I've only come across your blog lately, but have been furiously reading through the content on your site; it's fantastic. Thank you for sharing your wisdom.
I'll try to keep this as short as I can. I am 34, live in Canada, married, with 3 small children. We are very adventurous. We grew up on farms, and know the ins and outs of organic gardening well, and I can build and fix things with reasonably good skill. I am fluent in English and German, and am quickly upgrading my French and Spanish. I have a well paying sales job in an industry (aerospace/automotive related), and we're both freelance musicians and educators. I know that when the SHTF, my job won't be very safe.
In the last 2 years, in light of the wisdom that people like you have opened my eyes to, we have put "our house in order". We have sold our house, are renting, and have paid off all debts, and accumulated about $50K in liquid savings.
Now, we are starting to look for some property/house in South America, both as a place to escape to when the inevitable collapse comes, and as a place to expand our family's horizons, and begin our world travels. Our goal is to have a base somewhere in South America - we're favouring Argentina, but have looked at Uruguay as well.
I have found many answers to my questions on sites like yours, but there are a few that I could really use some advice on.
1. Given our financial situation (no debt, but not huge savings), what kind of property could be obtain, and would you recommend buying? We like living rurally, but close enough to a fairly good sized city.
2. I have a good skill-set and language situation, and my wife and I have a lot of music educating experience, as well as performing. Where would you direct me to either find a job, or work freelance to sustain a living?
3. I would like to travel to South America myself in the near future to "scope things out". Any tips on how to best spend my time (1-2 weeks) there, in order to prepare to move my family there within 8-14 months? Would you be at all open to meeting with me when I come down to your country?
I really appreciate any insight you might be able to provide. I'm sure you get many, many inquiries.
Hi Terry, I’ll be honest with you. I don’t think you’ll be making enough money here as a musician or music teacher. You might have better luck teaching English to people that can afford it, but that also means you’ll have to sacrifice some the idea of rural living given that you’ll need enough population that requires your services. I can’t emphasize how important it will be to have people’s skills, clients wont be knocking your door, you’ll have to meet people, make friends, talk a lot, be nice, etc. You should actually start right away with the online expat communities of the location you wish to go to. Expats are usually friendly/helpful with one another and that’s your best shot at finding a job.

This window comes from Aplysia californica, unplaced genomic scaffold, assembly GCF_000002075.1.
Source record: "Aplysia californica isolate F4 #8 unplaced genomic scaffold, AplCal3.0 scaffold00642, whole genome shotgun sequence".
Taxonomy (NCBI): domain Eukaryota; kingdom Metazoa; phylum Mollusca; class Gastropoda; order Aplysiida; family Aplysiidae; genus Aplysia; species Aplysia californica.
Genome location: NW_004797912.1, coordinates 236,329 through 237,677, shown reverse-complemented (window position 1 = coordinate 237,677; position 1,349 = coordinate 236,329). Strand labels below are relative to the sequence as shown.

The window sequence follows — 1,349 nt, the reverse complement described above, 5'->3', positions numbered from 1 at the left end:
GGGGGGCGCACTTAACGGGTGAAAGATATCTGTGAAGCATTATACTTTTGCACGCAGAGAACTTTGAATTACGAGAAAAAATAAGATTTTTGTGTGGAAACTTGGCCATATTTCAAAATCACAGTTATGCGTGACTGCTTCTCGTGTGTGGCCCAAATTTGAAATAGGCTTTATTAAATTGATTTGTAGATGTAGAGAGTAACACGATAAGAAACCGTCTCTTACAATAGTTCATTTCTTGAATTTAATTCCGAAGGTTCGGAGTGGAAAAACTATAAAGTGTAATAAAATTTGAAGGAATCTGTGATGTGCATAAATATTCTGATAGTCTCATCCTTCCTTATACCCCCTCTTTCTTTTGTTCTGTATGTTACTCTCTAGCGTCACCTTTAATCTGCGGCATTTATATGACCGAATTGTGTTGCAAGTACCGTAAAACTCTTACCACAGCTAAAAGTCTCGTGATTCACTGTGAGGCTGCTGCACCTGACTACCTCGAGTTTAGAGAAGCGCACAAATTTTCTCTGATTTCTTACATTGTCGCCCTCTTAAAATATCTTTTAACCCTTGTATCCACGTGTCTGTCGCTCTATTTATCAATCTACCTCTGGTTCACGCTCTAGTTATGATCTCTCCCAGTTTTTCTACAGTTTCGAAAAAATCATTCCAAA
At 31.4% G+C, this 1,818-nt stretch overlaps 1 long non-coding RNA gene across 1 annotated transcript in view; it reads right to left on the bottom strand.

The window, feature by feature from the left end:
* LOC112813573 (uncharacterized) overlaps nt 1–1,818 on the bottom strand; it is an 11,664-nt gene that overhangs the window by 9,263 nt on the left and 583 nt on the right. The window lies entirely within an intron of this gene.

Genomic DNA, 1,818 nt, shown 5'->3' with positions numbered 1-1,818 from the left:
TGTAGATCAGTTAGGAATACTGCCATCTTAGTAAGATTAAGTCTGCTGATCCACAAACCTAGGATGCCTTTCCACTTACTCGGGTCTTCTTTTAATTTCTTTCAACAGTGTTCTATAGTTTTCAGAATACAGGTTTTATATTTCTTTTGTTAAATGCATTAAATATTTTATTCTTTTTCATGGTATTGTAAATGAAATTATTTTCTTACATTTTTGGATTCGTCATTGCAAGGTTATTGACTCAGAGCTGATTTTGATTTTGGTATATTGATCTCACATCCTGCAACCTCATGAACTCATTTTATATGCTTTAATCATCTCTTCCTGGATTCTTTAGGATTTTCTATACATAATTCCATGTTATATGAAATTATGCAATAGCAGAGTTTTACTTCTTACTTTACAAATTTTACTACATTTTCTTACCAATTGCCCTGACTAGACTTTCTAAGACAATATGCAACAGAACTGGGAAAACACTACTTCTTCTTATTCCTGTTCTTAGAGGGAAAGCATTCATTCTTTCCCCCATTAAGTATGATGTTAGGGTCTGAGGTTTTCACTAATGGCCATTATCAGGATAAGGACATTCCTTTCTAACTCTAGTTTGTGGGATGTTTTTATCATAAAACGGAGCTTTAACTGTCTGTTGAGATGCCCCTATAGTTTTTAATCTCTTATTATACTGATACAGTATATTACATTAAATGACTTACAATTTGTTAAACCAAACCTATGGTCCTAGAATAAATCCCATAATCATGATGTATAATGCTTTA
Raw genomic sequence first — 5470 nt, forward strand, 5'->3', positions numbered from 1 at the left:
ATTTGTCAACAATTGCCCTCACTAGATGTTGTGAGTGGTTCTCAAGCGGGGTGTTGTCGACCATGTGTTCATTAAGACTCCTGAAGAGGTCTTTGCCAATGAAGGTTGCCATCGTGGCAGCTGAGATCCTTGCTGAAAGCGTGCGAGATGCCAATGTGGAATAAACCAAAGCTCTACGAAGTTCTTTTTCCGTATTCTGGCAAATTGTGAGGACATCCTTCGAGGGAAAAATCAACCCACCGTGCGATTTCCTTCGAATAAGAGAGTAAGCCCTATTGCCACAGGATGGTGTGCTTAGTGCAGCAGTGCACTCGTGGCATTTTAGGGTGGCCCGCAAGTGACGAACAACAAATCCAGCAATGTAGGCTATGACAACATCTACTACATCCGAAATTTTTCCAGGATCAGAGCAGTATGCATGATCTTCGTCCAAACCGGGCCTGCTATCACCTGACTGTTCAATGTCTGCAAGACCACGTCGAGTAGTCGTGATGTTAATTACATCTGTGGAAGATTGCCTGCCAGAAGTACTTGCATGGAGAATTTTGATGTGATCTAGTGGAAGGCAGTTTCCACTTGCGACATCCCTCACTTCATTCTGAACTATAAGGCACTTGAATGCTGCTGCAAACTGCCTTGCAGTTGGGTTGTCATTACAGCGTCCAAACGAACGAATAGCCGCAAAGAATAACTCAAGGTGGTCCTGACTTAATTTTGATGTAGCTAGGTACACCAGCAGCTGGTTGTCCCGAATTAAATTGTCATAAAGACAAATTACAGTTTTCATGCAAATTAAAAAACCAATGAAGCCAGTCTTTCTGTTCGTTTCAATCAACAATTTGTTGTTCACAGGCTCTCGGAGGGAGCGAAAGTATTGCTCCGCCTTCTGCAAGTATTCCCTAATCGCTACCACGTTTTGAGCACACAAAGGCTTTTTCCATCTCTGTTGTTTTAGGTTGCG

There’s also some people that moved to Patagonia from USA, but the problem there is that most of them are the retired type (no kids) with good incomes. You’d be mostly dealing with wealthy or middle class Argentines that want their kids to learn English. Education is still important for educated, middle class or rich folks around here and its common for families with middle class income to make the extra effort so as to send their kids to bilingual schools so that they fluently speak English. With the new Chavez-like politics leaking into our culture, there’s more “gringo=bad person, greedy capitalist” but there’s enough people still that know better. 10 years from now and another K presidency? That might change a bit.
50K isn’t that much around here any more. Even for moving to Panama, they ask for a 100K investment. Real estate prices may not be as bad a in Canada, but its not Dominican Republic either. I’ve checked Canada’s real estate before, and in general you’re looking at prices that are 40% cheaper than in Canada, so while there are places for that kind of money (50K), they may not be what you had in mind and your options are more limited. Forget about anything fancy, or some of those American gated communities in Patagonia or up north. With that kind of budget, you’re better off looking in Uruguay in my opinon.